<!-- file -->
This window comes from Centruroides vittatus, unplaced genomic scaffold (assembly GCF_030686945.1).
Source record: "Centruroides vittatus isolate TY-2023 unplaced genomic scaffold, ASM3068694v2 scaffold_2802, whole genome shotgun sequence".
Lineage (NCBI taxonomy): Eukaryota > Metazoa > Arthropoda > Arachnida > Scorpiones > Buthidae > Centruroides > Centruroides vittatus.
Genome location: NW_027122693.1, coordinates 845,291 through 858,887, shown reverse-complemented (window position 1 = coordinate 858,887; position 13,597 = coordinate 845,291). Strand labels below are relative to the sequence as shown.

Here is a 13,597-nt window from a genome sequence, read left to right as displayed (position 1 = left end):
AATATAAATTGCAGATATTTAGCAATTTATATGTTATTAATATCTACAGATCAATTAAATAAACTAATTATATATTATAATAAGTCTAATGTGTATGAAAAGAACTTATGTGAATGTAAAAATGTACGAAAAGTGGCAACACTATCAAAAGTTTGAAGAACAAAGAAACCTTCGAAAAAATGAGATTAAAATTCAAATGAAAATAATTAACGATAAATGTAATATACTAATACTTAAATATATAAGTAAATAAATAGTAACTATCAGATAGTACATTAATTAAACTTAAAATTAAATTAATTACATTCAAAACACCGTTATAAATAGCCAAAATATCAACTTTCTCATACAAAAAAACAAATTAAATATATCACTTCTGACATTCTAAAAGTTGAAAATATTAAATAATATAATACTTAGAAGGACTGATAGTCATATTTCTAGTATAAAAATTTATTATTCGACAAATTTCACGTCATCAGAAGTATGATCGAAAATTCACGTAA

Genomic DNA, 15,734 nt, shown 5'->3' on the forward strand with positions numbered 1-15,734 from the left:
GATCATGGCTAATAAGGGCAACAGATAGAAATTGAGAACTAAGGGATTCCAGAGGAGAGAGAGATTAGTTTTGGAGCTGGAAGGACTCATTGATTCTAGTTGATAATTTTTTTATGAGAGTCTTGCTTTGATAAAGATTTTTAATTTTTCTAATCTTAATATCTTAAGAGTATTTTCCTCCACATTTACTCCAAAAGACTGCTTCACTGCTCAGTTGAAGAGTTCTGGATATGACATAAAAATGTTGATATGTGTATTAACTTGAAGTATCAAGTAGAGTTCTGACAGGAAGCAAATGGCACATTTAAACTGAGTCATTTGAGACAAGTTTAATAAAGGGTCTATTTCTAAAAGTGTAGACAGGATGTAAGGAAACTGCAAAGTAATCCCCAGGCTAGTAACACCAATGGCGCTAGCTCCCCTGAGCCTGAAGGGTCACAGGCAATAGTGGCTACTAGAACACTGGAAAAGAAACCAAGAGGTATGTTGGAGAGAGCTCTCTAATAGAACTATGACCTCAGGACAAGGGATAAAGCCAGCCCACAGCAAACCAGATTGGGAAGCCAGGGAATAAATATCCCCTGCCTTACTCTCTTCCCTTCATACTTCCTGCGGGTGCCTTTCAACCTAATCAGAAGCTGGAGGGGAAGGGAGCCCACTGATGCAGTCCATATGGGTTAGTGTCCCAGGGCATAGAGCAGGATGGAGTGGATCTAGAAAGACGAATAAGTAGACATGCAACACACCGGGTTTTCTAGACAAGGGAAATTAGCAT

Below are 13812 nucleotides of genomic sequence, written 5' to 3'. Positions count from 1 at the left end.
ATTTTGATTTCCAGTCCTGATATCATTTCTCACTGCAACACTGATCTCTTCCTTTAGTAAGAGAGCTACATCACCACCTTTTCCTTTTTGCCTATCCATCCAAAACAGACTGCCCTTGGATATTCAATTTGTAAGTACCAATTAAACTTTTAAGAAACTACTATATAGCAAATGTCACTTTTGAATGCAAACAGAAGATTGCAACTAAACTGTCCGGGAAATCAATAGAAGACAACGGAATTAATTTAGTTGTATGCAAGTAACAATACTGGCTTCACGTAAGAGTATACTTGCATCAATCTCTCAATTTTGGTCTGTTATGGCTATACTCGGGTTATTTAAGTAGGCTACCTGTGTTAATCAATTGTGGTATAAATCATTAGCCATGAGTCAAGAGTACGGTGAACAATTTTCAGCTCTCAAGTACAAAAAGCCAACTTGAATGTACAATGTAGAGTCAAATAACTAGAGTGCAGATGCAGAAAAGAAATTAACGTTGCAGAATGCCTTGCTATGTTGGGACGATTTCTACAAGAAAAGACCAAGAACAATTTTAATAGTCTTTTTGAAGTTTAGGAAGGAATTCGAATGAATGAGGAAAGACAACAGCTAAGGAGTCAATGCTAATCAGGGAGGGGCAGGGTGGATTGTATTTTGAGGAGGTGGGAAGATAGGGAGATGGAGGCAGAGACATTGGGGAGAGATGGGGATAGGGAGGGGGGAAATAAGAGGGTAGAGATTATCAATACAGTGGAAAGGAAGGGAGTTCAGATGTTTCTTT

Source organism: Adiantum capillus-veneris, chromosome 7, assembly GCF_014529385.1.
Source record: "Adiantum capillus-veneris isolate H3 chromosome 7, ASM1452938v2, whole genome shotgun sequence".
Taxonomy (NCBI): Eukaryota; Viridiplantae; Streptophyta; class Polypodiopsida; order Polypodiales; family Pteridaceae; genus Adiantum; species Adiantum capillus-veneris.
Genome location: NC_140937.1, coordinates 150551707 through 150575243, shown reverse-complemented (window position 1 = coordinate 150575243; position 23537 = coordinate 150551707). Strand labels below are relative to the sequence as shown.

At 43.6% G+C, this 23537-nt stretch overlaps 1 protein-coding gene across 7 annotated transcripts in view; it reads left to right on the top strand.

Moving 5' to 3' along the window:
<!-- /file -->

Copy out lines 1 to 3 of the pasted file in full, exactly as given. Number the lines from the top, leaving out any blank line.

This window comes from Centruroides vittatus, unplaced genomic scaffold (assembly GCF_030686945.1).
Source record: "Centruroides vittatus isolate TY-2023 unplaced genomic scaffold, ASM3068694v2 scaffold_2802, whole genome shotgun sequence".
Lineage (NCBI taxonomy): Eukaryota > Metazoa > Arthropoda > Arachnida > Scorpiones > Buthidae > Centruroides > Centruroides vittatus.